Diana Rumrill, PT. Physical therapy & more for musicians
January 2, 2010

5 Health Myths of Musicians

1. More is better. Practice until it hurts. You need repetition and drills to really get the piece into your system.

Consider this thought: There are many ways of learning, including listening, visualization from a first-person or a third person perspective, improvising in the chord/rhythm/style of the passage, and alternating activities or passages, as well as repetition of the same passage in the same way again and again.

2. If it gets really bad you should stop altogether and lose all work on your instrument. Complete rest is the only alternative.

See #1 above.

3. Playing should feel hard for you to know you’re getting something done.

Consider this thought: The body communicates through feelings. If you don’t listen to your child as they say, “I’m having fun”, “I’m hungry”, “I’m upset”, or “My stomach hurts, I’m so hungry”, they will start screaming for your attention.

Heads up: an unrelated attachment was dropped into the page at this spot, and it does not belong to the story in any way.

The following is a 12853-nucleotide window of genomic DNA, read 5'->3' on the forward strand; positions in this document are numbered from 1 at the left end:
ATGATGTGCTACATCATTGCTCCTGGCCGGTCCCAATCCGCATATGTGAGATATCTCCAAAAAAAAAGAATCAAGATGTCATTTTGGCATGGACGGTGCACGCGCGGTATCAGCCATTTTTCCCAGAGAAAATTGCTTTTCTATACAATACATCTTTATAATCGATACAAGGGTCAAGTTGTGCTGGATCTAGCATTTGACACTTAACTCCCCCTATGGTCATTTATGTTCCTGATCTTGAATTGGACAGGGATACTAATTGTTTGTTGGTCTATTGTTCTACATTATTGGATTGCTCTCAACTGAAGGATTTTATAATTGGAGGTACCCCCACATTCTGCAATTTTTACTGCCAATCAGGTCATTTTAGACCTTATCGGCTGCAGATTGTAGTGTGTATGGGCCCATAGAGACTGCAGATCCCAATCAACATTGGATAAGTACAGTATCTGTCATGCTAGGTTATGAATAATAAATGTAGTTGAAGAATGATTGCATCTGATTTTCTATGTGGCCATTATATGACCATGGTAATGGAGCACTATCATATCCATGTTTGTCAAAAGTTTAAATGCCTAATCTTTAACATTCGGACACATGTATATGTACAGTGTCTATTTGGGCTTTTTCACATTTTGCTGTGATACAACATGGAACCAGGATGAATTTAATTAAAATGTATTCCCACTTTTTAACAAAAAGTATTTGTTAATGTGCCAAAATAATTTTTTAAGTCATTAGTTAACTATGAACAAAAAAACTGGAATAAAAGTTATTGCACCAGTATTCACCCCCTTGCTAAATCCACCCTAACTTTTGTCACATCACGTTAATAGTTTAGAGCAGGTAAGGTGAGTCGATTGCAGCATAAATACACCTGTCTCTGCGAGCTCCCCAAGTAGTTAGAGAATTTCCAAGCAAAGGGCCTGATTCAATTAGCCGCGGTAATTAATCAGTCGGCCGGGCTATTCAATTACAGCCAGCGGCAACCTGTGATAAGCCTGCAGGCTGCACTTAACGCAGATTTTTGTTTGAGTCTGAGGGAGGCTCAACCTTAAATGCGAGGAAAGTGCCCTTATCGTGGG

Your body communicates different messages in different degrees, too, but if you aren’t listening to it, it needs to resort to “screaming” in pain! There could be a lot of helpful messages for you buried underneath the pain.

4. Go it alone. If you have pain, that’s something to keep to yourself because it just means that you need to practice harder to get stronger. Only see a doctor if the pain gets so bad that you can no longer play two weeks before a huge concert.

Athletes have doctors, therapists, trainers, and psychologists on their teams in order to play their best. They don’t expect their bodies to magically feel perfect all the time and then berate themselves for consulting experts when necessary.

You use your body just as finely and constantly as a musician! Have a team of experts in place to keep you at your best and get you back on track before things get out of hand.

5. Pain is a sign of weakness and should be ignored until it goes away.

See #3 above. Also consider that most musicians do not lack the strength to play their instruments. In fact, they are overusing the areas in pain, and the last thing they need is to strength train muscles that are overcompensating for other areas or for poor body mechanics!

Strength may be needed in the large areas of the body for overall body stability and endurance, but the small muscles of the fingers and forearms usually do not need any more work than they already get!

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